Martin Tod, Chief Executive of Men’s Health Forum, and Peter Baker, Director of Global Action on Men’s Health, outline the need for a strategy to improve men's health outcomes.

Men’s health in the UK is unnecessarily and unacceptably poor. Around one man in five still dies before the ‘traditional’ retirement age of 65 with cancer, suicide and heart disease being the biggest killers of working-age men. COVID-19 has made a bad situation even worse: men make up two-thirds of those hospitalized by the virus and they are over 60% more likely to die. The pandemic has led to the first decline in male life expectancy since the 1980s. 

A closer look at the data reveals major inequalities in outcomes between groups of men. Men living in Blackpool’s Bloomfield ward live an astonishing 22 years fewer than men in Warfield ward in the town of Bracknell Forest in SE England. Black Caribbean men were almost three times more likely as White men to die from COVID-19 during the first wave of the pandemic in England. Rough sleepers, who are overwhelmingly male, are a particularly vulnerable group. 

But services have not reached out to men, especially working-age men, effectively enough. Men are 32% less likely than women to visit the doctor. Despite being 75% of suicides, men make up just 34% of those referred to IAPT (‘talking therapies’). Men comprise 76% of premature deaths from heart disease and a majority of those with Type 2 diabetes but only a minority of those attending NHS Health Checks.  

The government has recognized the need for a gender-informed approach to health. That’s why it has started work on a Women’s Health Strategy for England. This is a very necessary and welcome step. But the government, by not committing to a complementary men’s health strategy, still has one hand tied behind its back.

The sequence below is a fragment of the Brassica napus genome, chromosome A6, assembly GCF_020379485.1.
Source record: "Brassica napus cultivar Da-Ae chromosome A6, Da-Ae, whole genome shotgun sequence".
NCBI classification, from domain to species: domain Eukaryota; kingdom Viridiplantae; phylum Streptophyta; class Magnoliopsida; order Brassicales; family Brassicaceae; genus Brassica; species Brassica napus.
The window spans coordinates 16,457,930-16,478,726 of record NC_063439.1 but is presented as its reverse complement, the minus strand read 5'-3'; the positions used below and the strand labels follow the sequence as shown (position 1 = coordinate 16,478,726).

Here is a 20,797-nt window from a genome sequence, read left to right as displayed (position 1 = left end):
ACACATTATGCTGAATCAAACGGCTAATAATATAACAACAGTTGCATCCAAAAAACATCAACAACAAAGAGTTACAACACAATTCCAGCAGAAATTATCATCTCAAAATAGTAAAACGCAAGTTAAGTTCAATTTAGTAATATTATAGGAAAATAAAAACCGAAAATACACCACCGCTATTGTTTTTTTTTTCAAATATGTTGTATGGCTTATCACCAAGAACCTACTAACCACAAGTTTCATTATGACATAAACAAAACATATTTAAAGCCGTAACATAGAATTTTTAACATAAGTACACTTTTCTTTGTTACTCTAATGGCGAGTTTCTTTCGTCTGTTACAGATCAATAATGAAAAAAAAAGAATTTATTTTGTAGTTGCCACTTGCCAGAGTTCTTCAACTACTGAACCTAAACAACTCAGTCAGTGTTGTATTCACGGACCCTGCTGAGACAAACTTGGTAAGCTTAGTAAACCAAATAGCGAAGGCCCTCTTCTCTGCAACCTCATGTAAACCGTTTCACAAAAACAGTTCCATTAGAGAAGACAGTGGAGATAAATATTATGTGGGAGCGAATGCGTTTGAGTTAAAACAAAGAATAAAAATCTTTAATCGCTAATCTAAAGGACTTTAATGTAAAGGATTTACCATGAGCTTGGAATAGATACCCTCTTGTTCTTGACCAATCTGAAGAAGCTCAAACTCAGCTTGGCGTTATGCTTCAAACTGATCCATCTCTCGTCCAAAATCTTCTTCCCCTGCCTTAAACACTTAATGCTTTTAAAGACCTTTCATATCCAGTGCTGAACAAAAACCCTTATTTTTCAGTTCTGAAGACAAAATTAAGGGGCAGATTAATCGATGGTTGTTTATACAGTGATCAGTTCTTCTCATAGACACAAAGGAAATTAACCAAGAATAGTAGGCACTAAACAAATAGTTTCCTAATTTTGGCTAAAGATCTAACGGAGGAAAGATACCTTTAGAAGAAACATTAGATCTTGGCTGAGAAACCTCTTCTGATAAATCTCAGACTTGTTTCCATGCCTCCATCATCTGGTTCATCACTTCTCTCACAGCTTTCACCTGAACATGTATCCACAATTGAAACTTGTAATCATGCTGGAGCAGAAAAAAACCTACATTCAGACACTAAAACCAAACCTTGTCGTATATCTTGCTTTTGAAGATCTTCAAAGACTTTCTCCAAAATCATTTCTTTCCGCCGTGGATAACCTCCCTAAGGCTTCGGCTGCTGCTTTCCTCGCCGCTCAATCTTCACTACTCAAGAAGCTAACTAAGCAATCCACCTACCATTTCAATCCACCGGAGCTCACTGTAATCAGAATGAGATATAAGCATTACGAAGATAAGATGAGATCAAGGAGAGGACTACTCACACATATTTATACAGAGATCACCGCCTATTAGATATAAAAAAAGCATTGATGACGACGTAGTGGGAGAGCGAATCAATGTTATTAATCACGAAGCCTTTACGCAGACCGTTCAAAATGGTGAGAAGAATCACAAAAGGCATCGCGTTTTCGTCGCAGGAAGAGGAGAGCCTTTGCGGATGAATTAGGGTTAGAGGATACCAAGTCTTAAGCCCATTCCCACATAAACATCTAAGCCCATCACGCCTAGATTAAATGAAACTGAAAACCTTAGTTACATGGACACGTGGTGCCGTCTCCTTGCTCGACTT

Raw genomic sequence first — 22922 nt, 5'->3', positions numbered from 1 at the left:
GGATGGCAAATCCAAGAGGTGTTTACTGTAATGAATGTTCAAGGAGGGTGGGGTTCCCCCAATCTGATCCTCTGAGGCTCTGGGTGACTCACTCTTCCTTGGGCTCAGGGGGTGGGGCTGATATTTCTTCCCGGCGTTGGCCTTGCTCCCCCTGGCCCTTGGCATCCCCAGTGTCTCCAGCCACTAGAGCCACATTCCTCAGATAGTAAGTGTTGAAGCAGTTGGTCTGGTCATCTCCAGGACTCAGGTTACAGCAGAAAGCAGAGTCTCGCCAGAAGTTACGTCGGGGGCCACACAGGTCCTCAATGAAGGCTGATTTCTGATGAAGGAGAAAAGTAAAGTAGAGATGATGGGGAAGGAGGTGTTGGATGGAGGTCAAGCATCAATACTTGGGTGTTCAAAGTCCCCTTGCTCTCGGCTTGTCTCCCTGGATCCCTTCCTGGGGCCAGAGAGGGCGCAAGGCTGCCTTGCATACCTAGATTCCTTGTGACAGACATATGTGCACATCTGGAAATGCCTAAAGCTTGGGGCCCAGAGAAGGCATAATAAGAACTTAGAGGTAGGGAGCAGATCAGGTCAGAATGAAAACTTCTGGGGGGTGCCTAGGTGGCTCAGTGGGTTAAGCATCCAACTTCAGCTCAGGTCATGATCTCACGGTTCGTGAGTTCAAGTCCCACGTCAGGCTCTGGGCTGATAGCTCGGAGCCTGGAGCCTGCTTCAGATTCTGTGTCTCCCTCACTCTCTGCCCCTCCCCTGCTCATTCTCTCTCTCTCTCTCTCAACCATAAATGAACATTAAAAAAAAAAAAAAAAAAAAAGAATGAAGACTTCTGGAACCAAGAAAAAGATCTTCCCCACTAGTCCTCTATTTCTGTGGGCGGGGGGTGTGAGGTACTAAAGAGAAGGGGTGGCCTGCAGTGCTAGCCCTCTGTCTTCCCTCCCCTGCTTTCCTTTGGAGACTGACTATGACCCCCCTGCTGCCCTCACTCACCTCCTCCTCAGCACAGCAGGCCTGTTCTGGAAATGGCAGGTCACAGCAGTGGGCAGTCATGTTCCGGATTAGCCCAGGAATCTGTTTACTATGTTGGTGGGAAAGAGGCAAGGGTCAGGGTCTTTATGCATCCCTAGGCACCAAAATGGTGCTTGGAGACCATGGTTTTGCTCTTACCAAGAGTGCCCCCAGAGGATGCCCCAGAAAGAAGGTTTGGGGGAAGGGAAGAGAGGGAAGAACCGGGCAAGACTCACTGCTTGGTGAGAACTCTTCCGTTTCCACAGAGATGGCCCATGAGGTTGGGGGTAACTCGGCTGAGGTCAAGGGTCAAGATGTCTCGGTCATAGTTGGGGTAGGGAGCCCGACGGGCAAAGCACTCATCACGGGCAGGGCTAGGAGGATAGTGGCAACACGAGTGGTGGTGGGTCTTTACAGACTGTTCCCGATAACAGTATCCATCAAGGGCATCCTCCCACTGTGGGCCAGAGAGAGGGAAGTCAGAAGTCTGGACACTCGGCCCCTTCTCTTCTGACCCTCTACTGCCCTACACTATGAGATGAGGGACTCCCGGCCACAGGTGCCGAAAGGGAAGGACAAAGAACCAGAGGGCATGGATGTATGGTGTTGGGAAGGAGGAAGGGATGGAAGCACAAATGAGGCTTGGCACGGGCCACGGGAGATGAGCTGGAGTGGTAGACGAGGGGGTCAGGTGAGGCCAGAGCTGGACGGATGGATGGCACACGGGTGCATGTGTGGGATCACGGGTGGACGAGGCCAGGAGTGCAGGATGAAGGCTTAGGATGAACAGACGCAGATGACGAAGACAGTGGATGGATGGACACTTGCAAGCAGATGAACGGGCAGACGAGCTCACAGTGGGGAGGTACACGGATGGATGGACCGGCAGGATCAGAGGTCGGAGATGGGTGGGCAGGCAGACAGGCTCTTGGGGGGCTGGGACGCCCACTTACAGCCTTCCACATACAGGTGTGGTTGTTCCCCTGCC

The case for the Women’s Health Strategy rightly highlighted the need for action to tackle women’s much greater risk of death in the 30 days following a heart attack. But there are areas of cardiology where men’s care is also sub-optimal. 15% of men have untreated high blood pressure compared to 10% of women, for example. This reflects a lack of a focused effort to improve early detection in men, including through NHS Health Checks. 

Over the past 20 years, there has been a major increase in successful male-targeted health initiatives, on issues including mental health, weight loss, and physical activity. Men’s Sheds have proved particularly successful at reducing older men’s isolation and improving their sense of wellbeing. These programmes and projects have mostly been run by the voluntary sector and have been relatively small in scale and often short-term. The statutory sector as a whole has yet to rise to the challenge and provide mainstream services in ways that men are much more likely to use. 

In 2019, the Women and Equalities Committee looked at the mental health of men and boys. One of its recommendations was that the government ‘should give serious consideration to creating and implementing a National Men’s Health Strategy.’ Seven other countries, including our closest neighbour, Ireland, have already introduced national men’s health strategies. While they are not a panacea, it is clear that they have proved a catalyst for action and contributed to improved health outcomes. Perhaps tellingly, since Ireland introduced its strategy in 2008, men there have experienced a significantly bigger increase in life expectancy than men in the UK. 

The Men’s Health Forum, together with the Men and Boys Coalition, the UK Men’s Sheds Association, the Fatherhood Institute, Mengage, the Black Men’s Consortium, Global Action on Men’s Health and others, are now calling for all the UK governments to commit to a Men’s Health Strategy. International Men’s Day, on 19 November, marks the official launch of the campaign. 

These organisations believe that a complementary approach for men and women will help ensure that everyone gets the better, more tailored and effective services they deserve. The next steps should be to start a consultation process, produce a report on the state of men’s health with recommendations, and develop an action plan for the introduction of a Men’s Health Strategy. 

The need is urgent and the opportunity is huge. The time for action is now. 

All the data referred to in this blog is referenced in Levelling up men’s health: The case for a men’s health strategy.  

To find out more about the campaign for a strategy, and how to support it, visit: